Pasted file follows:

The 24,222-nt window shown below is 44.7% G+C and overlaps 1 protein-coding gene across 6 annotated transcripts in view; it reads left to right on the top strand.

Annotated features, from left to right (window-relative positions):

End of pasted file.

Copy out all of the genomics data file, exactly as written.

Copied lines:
The 24,222-nt window shown below is 44.7% G+C and overlaps 1 protein-coding gene across 6 annotated transcripts in view; it reads left to right on the top strand.

Annotated features, from left to right (window-relative positions):